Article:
Methamphetamine: Built for Speed?

Methamphetamine has reclaimed a place in the lexicon of "party" drugs. Hailed by
nocturnal adventurers, condemned by raver idealists, is speed a sleepless dream
or an addictive nightmare?

by Brian Otto

Here at the end of the millennium, the pace of modern life seems fleeting -- a
whirl of minutes, hours and days. In dealing with the changes, humans have
equipped themselves with the tools to move faster, more efficiently. At the same
time a dependence for the marketing, high-speed transportation and pharmacology
of this modern age has evolved. In a race to outdo ourselves, we have moved
dangerously toward the fine line between extinction and evolution. Therefore,
the human capacity to handle the velocity becomes a fragile balance.

Our generation (see Gen X, 20-somethings) could be considered the sleepless
generation. An age of society\'s children weaned on the ideals of high-speed
communication and accelerated culture has prided itself in mastering many of the
facets of human existence -- doing more, sleeping less. The machines of this age
have in a way enabled us to create a 24-hour lifestyle. We have pushed the
limits of the modern world further -- ATMs, high-speed modems, smart bombs and
bullet trains. However, the limitations of human existence, like sleep, may
still provide the stumbling block for infinite realization. That is, without
chemical aid.

In many ways, capitalism fuels the idea. Our society is based upon the mass
consumption of these substances. Cultural ideals, while seemingly benevolent as
"Have a Coke and a smile" have sold the link to chemical substances like
caffeine and nicotine to "the good life." Today, stimulants are the bedrock for
consumer culture. For our generation, this appeal was heightened by raising the
stakes in the \'80s on what it meant to have fun.

Late night clubs, high speed music and 24-hour lifestyles brought the specter of
drugs to the fold as a necessity for being able to attain more. Leaps away from
the psychedelics of the \'60s, in the \'80s these stimulant drugs became tools --
utilitarian devices to gain wealth, intelligence and prestige. Sleep became a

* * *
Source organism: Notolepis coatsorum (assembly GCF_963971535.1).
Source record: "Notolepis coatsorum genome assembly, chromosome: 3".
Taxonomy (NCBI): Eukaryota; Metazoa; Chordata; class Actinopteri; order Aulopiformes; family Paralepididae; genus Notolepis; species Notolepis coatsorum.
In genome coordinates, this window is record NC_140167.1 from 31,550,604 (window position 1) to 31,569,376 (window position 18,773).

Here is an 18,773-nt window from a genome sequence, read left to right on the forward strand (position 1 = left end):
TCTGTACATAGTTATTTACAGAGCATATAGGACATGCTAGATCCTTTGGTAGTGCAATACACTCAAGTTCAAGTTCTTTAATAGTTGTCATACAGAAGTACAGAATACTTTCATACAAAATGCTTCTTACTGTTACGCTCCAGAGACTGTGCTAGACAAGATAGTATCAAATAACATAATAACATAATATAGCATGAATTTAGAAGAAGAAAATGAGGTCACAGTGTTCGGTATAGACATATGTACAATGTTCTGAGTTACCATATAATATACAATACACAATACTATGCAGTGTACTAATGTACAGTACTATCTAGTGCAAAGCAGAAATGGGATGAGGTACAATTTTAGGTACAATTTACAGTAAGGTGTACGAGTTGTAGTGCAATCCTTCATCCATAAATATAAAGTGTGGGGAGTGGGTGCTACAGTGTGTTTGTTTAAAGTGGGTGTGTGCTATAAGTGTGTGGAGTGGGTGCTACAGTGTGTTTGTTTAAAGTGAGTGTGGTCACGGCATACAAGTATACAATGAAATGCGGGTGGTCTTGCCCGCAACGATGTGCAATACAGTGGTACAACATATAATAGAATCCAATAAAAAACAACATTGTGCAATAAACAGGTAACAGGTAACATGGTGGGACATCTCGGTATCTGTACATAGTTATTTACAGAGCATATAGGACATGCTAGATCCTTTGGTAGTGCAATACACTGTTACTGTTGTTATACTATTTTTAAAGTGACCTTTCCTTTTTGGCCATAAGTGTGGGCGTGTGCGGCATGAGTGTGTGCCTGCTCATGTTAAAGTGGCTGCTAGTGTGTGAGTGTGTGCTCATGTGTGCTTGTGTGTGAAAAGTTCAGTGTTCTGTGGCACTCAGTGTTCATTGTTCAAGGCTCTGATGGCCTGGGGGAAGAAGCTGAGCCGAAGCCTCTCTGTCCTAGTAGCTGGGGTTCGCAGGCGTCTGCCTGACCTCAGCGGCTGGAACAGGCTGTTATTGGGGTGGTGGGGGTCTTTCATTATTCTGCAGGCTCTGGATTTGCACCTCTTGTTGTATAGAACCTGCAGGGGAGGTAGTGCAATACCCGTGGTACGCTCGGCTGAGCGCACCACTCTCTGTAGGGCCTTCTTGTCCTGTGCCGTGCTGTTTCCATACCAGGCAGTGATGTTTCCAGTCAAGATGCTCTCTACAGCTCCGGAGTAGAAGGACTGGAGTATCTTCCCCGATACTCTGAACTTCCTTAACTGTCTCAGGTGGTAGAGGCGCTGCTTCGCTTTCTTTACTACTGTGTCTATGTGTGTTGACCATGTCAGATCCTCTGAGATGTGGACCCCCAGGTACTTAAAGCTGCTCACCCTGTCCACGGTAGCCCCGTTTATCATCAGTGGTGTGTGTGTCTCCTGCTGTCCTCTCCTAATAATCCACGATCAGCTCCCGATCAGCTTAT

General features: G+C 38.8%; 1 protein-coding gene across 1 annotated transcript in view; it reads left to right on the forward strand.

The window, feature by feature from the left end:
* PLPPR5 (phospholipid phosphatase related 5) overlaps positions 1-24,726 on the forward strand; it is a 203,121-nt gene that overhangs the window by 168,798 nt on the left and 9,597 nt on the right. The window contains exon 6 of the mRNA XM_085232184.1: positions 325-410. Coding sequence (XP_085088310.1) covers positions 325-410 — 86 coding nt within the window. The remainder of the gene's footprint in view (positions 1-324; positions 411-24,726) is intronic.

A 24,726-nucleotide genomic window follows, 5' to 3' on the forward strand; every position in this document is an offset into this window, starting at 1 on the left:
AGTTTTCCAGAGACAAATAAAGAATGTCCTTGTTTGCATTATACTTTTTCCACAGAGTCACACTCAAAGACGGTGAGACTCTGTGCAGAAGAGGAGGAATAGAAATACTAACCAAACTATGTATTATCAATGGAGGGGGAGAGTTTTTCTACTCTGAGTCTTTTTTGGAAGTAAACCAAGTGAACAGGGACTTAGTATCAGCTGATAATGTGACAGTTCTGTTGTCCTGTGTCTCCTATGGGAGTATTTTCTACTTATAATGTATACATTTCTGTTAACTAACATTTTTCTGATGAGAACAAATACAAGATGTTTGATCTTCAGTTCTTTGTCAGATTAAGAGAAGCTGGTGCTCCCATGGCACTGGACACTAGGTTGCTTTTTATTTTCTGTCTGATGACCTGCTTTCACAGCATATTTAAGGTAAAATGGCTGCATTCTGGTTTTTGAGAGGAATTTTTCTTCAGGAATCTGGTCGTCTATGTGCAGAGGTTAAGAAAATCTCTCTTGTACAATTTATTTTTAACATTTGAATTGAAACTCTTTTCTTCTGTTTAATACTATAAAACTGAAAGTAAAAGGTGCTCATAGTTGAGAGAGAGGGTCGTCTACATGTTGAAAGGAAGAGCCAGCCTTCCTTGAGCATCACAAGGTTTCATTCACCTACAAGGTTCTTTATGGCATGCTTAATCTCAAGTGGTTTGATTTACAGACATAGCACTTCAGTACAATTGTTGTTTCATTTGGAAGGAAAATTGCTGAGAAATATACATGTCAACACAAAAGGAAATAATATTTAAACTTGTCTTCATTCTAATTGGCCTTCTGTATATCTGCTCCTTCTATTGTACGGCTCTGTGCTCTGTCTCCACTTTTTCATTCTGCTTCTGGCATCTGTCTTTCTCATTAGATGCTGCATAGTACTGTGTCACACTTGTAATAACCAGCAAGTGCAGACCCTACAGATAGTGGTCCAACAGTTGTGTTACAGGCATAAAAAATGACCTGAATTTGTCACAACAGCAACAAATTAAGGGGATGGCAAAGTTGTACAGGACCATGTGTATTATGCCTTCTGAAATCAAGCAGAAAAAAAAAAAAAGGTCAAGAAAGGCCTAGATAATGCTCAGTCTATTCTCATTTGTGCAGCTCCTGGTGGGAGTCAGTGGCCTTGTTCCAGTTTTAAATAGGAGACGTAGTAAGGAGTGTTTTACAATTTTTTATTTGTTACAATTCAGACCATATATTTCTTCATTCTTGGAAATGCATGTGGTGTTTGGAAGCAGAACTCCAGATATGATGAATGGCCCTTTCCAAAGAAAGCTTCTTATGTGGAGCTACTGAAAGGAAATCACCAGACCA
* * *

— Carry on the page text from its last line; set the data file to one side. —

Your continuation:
barrier for success. Dreams were the frivolous luxuries of childhood.

Raves, founded equally in the post-conservative underground late-\'80s and the
chaotic early-\'90s, are part of the pastiche that has consequently become more
dream-like, more unreal and still somehow manageable. The hyperreality of today
goes hand in hand with the drugs being administered.

It\'s 6 a.m. Around the speaker bins are small packs of animated dancers grinding
their feet into the floor and shaking their hands in front of them. The lookie-
loos and weekend warriors have long since gone home. Absent from their faces are
the smiles of midnight, replaced by the blank, vacant stare of sleepless dreams.
They have a name in the rave community, they are "tweakers." "Tweaking," the
common name for sniffing lines of speed, the drug methamphetamine, (popular for
its availability and price) has somehow replaced MDMA and LSD as the perfect
rave drug, allowing users the clear head and stamina to keep dancing long after
their bodies have gone to sleep.

A prominent opinion during the aftermath of the Los Angeles Summer of Love was
that speed killed the rave scene. Where speed had been seen in every scene from
metal to the punk scene, for some reason it was shocking for some to see
methamphetamine take hold, even though MDMA (an amphetamine-like substance) had
been circulating for years. Some likened the rise to the quash of young
newcomers, some equated it with the greed of drug dealers. Judging from today\'s
roster of events throughout the nation, raves are still alive and well. However,
many old-schoolers have been turned off by the newbie vibe that came with
speed\'s rise in popularity. Some were casualties themselves of the drug\'s
addictive nature. Others say that speed alone is what fuels the rave scene,
keeping it from dying.

Amphetamine was first synthesized in 1887. First popularized by pharmaceutical
company Smith Kline & French as the nasal inhaler, Benzedrine, in 1932.
(Amphetamine is widely known as a bronchio dialator, allowing asthmatics to
breathe more freely.) A probable direct reaction to the Depression and
Prohibition, the drug was used and abused by non-asthmatics looking for a buzz.
Jazz great Charlie "Bird" Parker would remove the inhaler\'s Benzedrine strip and
soak it in his coffee.

Methamphetamine, more potent and easy to make, was discovered in Japan in 1919.
The crystalline powder was soluble in water, making it a perfect candidate for
injection. Also smoking the drug creates a similar rush. It is still legally
produced in the U.S., most often prescribed for weight loss, sold under the
trade name